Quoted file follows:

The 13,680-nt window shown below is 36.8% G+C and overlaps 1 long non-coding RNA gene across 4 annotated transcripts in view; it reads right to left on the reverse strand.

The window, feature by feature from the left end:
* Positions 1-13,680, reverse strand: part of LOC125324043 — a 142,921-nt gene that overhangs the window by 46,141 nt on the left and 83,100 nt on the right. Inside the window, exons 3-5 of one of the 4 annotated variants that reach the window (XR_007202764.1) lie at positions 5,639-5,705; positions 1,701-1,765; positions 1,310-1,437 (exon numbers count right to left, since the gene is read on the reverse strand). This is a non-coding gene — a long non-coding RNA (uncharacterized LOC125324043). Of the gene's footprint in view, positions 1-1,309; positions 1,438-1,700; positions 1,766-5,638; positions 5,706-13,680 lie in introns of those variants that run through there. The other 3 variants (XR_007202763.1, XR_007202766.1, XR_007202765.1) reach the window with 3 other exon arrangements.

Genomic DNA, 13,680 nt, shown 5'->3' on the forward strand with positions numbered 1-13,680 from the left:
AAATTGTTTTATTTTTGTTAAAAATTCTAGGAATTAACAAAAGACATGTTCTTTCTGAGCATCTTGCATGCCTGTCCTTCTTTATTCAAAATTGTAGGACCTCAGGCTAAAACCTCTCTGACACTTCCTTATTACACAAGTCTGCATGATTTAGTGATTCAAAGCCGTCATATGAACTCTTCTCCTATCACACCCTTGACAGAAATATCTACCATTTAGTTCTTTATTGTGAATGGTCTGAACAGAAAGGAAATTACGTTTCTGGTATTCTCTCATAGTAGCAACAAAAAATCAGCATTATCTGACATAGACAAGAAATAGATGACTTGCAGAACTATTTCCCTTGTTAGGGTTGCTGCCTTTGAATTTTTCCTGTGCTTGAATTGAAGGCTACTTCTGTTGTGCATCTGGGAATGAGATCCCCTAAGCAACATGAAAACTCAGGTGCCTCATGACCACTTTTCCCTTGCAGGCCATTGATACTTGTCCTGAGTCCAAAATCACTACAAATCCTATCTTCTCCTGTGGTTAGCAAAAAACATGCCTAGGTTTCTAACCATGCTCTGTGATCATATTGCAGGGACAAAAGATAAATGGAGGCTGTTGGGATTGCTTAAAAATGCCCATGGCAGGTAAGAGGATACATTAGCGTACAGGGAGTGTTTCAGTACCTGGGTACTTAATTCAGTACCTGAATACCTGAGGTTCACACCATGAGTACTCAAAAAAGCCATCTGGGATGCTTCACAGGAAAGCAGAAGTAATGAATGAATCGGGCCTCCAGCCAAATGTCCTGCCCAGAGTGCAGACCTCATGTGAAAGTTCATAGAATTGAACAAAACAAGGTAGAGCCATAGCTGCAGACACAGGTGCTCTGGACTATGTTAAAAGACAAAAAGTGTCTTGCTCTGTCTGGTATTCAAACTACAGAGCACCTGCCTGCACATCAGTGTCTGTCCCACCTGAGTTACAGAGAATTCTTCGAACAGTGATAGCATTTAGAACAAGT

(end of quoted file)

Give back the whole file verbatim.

The 13,680-nt window shown below is 36.8% G+C and overlaps 1 long non-coding RNA gene across 4 annotated transcripts in view; it reads right to left on the reverse strand.

The window, feature by feature from the left end:
* Positions 1-13,680, reverse strand: part of LOC125324043 — a 142,921-nt gene that overhangs the window by 46,141 nt on the left and 83,100 nt on the right. Inside the window, exons 3-5 of one of the 4 annotated variants that reach the window (XR_007202764.1) lie at positions 5,639-5,705; positions 1,701-1,765; positions 1,310-1,437 (exon numbers count right to left, since the gene is read on the reverse strand). This is a non-coding gene — a long non-coding RNA (uncharacterized LOC125324043). Of the gene's footprint in view, positions 1-1,309; positions 1,438-1,700; positions 1,766-5,638; positions 5,706-13,680 lie in introns of those variants that run through there. The other 3 variants (XR_007202763.1, XR_007202766.1, XR_007202765.1) reach the window with 3 other exon arrangements.

Genomic DNA, 13,680 nt, shown 5'->3' on the forward strand with positions numbered 1-13,680 from the left:
AAATTGTTTTATTTTTGTTAAAAATTCTAGGAATTAACAAAAGACATGTTCTTTCTGAGCATCTTGCATGCCTGTCCTTCTTTATTCAAAATTGTAGGACCTCAGGCTAAAACCTCTCTGACACTTCCTTATTACACAAGTCTGCATGATTTAGTGATTCAAAGCCGTCATATGAACTCTTCTCCTATCACACCCTTGACAGAAATATCTACCATTTAGTTCTTTATTGTGAATGGTCTGAACAGAAAGGAAATTACGTTTCTGGTATTCTCTCATAGTAGCAACAAAAAATCAGCATTATCTGACATAGACAAGAAATAGATGACTTGCAGAACTATTTCCCTTGTTAGGGTTGCTGCCTTTGAATTTTTCCTGTGCTTGAATTGAAGGCTACTTCTGTTGTGCATCTGGGAATGAGATCCCCTAAGCAACATGAAAACTCAGGTGCCTCATGACCACTTTTCCCTTGCAGGCCATTGATACTTGTCCTGAGTCCAAAATCACTACAAATCCTATCTTCTCCTGTGGTTAGCAAAAAACATGCCTAGGTTTCTAACCATGCTCTGTGATCATATTGCAGGGACAAAAGATAAATGGAGGCTGTTGGGATTGCTTAAAAATGCCCATGGCAGGTAAGAGGATACATTAGCGTACAGGGAGTGTTTCAGTACCTGGGTACTTAATTCAGTACCTGAATACCTGAGGTTCACACCATGAGTACTCAAAAAAGCCATCTGGGATGCTTCACAGGAAAGCAGAAGTAATGAATGAATCGGGCCTCCAGCCAAATGTCCTGCCCAGAGTGCAGACCTCATGTGAAAGTTCATAGAATTGAACAAAACAAGGTAGAGCCATAGCTGCAGACACAGGTGCTCTGGACTATGTTAAAAGACAAAAAGTGTCTTGCTCTGTCTGGTATTCAAACTACAGAGCACCTGCCTGCACATCAGTGTCTGTCCCACCTGAGTTACAGAGAATTCTTCGAACAGTGATAGCATTTAGAACAAGT